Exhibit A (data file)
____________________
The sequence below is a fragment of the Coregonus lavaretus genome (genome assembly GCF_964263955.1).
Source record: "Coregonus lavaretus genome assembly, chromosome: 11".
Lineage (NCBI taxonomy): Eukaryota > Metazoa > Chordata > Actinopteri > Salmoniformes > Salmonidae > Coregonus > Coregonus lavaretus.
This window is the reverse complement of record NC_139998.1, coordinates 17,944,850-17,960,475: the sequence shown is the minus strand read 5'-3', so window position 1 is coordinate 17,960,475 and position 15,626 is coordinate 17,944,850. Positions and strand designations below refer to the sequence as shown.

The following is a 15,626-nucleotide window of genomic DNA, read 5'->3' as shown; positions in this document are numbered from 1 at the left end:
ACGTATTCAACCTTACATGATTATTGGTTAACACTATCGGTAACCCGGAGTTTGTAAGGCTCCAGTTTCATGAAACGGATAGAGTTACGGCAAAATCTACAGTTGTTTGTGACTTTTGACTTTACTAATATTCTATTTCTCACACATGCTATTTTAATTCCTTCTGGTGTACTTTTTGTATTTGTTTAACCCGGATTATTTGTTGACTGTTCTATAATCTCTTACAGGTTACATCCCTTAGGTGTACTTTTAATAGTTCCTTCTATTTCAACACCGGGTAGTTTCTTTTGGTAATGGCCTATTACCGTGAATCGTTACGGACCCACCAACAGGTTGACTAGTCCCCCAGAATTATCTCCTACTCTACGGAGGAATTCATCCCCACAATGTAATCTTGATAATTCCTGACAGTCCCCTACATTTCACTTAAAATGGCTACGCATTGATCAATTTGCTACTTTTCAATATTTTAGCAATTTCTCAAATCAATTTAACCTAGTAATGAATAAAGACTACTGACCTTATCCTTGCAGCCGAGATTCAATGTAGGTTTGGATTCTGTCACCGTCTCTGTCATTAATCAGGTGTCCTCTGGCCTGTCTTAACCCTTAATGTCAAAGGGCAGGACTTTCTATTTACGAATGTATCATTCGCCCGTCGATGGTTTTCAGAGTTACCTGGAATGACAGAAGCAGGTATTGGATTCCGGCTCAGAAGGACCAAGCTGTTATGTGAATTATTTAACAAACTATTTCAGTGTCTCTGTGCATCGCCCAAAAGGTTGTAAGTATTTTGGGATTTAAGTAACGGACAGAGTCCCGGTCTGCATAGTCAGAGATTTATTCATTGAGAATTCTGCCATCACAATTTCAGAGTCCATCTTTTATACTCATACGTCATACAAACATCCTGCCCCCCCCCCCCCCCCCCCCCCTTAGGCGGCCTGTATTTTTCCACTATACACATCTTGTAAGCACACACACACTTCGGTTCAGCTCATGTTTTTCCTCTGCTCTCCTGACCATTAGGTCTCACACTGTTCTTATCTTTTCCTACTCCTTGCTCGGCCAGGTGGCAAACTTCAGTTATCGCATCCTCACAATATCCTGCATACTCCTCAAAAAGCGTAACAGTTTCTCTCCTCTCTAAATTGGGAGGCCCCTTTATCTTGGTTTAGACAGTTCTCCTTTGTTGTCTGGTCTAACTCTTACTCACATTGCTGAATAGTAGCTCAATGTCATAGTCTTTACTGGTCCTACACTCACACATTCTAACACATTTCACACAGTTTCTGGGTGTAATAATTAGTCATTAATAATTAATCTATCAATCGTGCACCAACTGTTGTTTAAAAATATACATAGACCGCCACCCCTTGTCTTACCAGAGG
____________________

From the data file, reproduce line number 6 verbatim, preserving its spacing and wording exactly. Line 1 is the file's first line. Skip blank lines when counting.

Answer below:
ACGTATTCAACCTTACATGATTATTGGTTAACACTATCGGTAACCCGGAGTTTGTAAGGCTCCAGTTTCATGAAACGGATAGAGTTACGGCAAAATCTACAGTTGTTTGTGACTTTTGACTTTACTAATATTCTATTTCTCACACATGCTATTTTAATTCCTTCTGGTGTACTTTTTGTATTTGTTTAACCCGGATTATTTGTTGACTGTTCTATAATCTCTTACAGGTTACATCCCTTAGGTGTACTTTTAATAGTTCCTTCTATTTCAACACCGGGTAGTTTCTTTTGGTAATGGCCTATTACCGTGAATCGTTACGGACCCACCAACAGGTTGACTAGTCCCCCAGAATTATCTCCTACTCTACGGAGGAATTCATCCCCACAATGTAATCTTGATAATTCCTGACAGTCCCCTACATTTCACTTAAAATGGCTACGCATTGATCAATTTGCTACTTTTCAATATTTTAGCAATTTCTCAAATCAATTTAACCTAGTAATGAATAAAGACTACTGACCTTATCCTTGCAGCCGAGATTCAATGTAGGTTTGGATTCTGTCACCGTCTCTGTCATTAATCAGGTGTCCTCTGGCCTGTCTTAACCCTTAATGTCAAAGGGCAGGACTTTCTATTTACGAATGTATCATTCGCCCGTCGATGGTTTTCAGAGTTACCTGGAATGACAGAAGCAGGTATTGGATTCCGGCTCAGAAGGACCAAGCTGTTATGTGAATTATTTAACAAACTATTTCAGTGTCTCTGTGCATCGCCCAAAAGGTTGTAAGTATTTTGGGATTTAAGTAACGGACAGAGTCCCGGTCTGCATAGTCAGAGATTTATTCATTGAGAATTCTGCCATCACAATTTCAGAGTCCATCTTTTATACTCATACGTCATACAAACATCCTGCCCCCCCCCCCCCCCCCCCCCCTTAGGCGGCCTGTATTTTTCCACTATACACATCTTGTAAGCACACACACACTTCGGTTCAGCTCATGTTTTTCCTCTGCTCTCCTGACCATTAGGTCTCACACTGTTCTTATCTTTTCCTACTCCTTGCTCGGCCAGGTGGCAAACTTCAGTTATCGCATCCTCACAATATCCTGCATACTCCTCAAAAAGCGTAACAGTTTCTCTCCTCTCTAAATTGGGAGGCCCCTTTATCTTGGTTTAGACAGTTCTCCTTTGTTGTCTGGTCTAACTCTTACTCACATTGCTGAATAGTAGCTCAATGTCATAGTCTTTACTGGTCCTACACTCACACATTCTAACACATTTCACACAGTTTCTGGGTGTAATAATTAGTCATTAATAATTAATCTATCAATCGTGCACCAACTGTTGTTTAAAAATATACATAGACCGCCACCCCTTGTCTTACCAGAGG